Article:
Long-Term Outcomes in Surgically Managed Skin Cancer in Transplant Recipients
Posted: Monday, August 24, 2020
For immunosuppressed recipients of cardiac and liver transplants, T3 and T4 non-melanoma skin cancers seem to be associated with a higher incidence of recurrence as compared with early-stage tumors, according to a study published in the American Journal of Clinical Oncology. “This is the first study describing the American Joint Committee on Cancer 8th edition stage-based patterns of recurrence and long-term outcomes of surgically managed non-melanoma skin cancer in a large cohort of immunosuppressed cardiac and liver transplant recipients,” reported Samir H. Patel, MD, of the Mayo Clinic, and colleagues. Further analysis is warranted to isolate risk factors related to recurrence, which should guide treatment decisions for this high-risk population.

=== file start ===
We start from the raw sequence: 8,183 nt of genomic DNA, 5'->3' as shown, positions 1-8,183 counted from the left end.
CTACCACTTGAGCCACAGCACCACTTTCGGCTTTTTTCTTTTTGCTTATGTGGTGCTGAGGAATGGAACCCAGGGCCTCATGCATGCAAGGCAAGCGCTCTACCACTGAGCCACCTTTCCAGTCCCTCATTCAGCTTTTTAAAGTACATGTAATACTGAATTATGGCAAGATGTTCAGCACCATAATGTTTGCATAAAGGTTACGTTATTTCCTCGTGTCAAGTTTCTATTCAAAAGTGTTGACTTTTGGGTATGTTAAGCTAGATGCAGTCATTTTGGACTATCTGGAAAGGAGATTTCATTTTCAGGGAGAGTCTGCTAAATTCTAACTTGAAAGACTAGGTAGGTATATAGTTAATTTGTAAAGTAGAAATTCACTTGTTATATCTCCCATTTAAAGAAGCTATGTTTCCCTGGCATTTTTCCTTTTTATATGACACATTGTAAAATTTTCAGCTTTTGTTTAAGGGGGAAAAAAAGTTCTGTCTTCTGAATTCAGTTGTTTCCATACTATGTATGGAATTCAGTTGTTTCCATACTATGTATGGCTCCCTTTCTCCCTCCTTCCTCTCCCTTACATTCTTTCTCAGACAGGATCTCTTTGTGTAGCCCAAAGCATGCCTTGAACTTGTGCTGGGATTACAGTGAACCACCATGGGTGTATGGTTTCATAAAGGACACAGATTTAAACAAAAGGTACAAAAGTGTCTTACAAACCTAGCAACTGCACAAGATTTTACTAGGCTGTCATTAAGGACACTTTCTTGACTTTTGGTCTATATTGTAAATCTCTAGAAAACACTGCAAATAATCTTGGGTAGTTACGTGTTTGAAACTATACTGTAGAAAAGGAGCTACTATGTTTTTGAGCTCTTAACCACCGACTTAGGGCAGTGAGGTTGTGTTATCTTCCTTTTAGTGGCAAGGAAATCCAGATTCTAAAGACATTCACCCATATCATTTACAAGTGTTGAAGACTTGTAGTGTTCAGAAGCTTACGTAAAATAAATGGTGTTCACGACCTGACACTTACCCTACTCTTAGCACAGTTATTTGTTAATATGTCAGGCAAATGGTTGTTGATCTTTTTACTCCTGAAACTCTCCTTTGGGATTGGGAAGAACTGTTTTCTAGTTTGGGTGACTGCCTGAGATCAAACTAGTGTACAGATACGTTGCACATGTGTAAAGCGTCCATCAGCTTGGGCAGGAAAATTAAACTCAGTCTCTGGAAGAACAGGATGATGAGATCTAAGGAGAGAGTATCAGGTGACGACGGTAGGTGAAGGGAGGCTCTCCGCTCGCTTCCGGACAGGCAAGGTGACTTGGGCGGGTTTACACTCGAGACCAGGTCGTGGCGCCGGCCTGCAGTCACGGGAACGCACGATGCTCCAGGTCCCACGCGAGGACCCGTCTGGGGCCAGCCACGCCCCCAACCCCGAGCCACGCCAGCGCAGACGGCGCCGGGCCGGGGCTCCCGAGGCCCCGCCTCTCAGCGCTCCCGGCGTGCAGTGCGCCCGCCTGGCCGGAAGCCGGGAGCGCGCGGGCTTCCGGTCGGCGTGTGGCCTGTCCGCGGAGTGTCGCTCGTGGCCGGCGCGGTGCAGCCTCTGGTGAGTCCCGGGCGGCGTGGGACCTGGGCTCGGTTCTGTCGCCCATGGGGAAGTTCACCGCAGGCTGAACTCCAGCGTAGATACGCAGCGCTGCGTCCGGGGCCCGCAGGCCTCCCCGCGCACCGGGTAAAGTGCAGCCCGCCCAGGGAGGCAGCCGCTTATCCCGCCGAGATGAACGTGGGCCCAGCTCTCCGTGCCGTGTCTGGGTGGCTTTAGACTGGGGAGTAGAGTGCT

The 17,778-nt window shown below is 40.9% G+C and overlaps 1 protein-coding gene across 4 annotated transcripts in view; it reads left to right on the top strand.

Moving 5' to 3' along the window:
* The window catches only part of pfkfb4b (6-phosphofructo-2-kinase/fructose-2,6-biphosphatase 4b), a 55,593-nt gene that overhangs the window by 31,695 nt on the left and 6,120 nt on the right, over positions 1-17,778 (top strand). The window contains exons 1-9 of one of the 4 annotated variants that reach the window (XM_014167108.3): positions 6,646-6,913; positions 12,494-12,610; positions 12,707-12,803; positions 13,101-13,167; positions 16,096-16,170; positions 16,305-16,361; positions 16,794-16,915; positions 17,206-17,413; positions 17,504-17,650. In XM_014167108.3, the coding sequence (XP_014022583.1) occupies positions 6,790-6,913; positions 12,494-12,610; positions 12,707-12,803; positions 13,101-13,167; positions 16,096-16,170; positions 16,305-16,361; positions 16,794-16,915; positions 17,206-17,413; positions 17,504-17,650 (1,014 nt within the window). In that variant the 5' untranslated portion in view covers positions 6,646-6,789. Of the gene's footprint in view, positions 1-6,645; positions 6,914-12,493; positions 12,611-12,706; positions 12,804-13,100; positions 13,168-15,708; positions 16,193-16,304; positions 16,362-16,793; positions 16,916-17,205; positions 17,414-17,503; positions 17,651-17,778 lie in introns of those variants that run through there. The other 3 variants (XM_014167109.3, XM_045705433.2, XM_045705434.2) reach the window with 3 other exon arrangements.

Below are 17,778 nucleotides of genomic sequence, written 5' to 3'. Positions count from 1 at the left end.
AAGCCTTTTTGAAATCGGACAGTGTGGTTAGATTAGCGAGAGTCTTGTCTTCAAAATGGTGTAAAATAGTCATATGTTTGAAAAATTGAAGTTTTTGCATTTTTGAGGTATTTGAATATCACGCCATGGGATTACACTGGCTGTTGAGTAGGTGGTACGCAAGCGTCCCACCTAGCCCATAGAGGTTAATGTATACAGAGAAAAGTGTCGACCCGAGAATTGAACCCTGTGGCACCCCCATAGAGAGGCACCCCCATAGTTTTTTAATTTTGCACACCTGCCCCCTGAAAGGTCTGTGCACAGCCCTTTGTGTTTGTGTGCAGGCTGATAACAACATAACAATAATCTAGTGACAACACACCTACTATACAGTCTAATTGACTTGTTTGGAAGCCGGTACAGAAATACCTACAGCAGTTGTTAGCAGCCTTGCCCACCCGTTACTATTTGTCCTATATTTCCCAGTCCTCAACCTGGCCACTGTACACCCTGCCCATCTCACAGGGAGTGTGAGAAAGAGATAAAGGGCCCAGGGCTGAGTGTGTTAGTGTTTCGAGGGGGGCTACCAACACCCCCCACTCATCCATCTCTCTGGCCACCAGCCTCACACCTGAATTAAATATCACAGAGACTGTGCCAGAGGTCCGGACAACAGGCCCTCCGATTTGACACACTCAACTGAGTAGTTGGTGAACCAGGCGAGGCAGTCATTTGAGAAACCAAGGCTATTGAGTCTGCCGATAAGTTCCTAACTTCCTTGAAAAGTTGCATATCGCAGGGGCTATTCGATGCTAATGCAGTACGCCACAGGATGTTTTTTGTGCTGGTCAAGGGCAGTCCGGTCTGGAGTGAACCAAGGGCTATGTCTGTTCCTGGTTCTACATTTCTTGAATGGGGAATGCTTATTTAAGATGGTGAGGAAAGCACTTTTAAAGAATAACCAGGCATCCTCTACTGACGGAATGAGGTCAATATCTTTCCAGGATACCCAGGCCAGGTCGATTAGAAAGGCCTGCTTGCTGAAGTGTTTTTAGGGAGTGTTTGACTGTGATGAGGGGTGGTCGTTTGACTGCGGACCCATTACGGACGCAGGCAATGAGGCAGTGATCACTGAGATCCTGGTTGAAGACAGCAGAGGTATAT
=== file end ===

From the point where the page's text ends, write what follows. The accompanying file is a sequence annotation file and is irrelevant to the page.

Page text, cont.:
From 1986 to 2013, a total of 747 immunosuppressed recipients of cardiac (n = 138) and liver (n = 609) transplants were enrolled in the study. Patients were recruited from the Mayo Clinic. All patients had a history of invasive non-melanoma skin cancer following transplantation. The characteristics of patients and their tumors were assessed.
The investigators reported that 13% of patients developed 382 invasive non-melanoma skin cancers. At a 10-year assessment, there was a 20% local recurrence rate, with 14% of patients demonstrating multiple local recurrences. Moreover, the comparison between T3 or T4 tumors and T1 or T2 tumors revealed increased local recurrence rates for T3 or T4 tumors (32.5% vs. 20%, respectively). The study authors also identified a 79% overall survival rate at a 10-year follow-up. Patients older than age 61 had decreased overall survival compared with the study population (P < 0.01).
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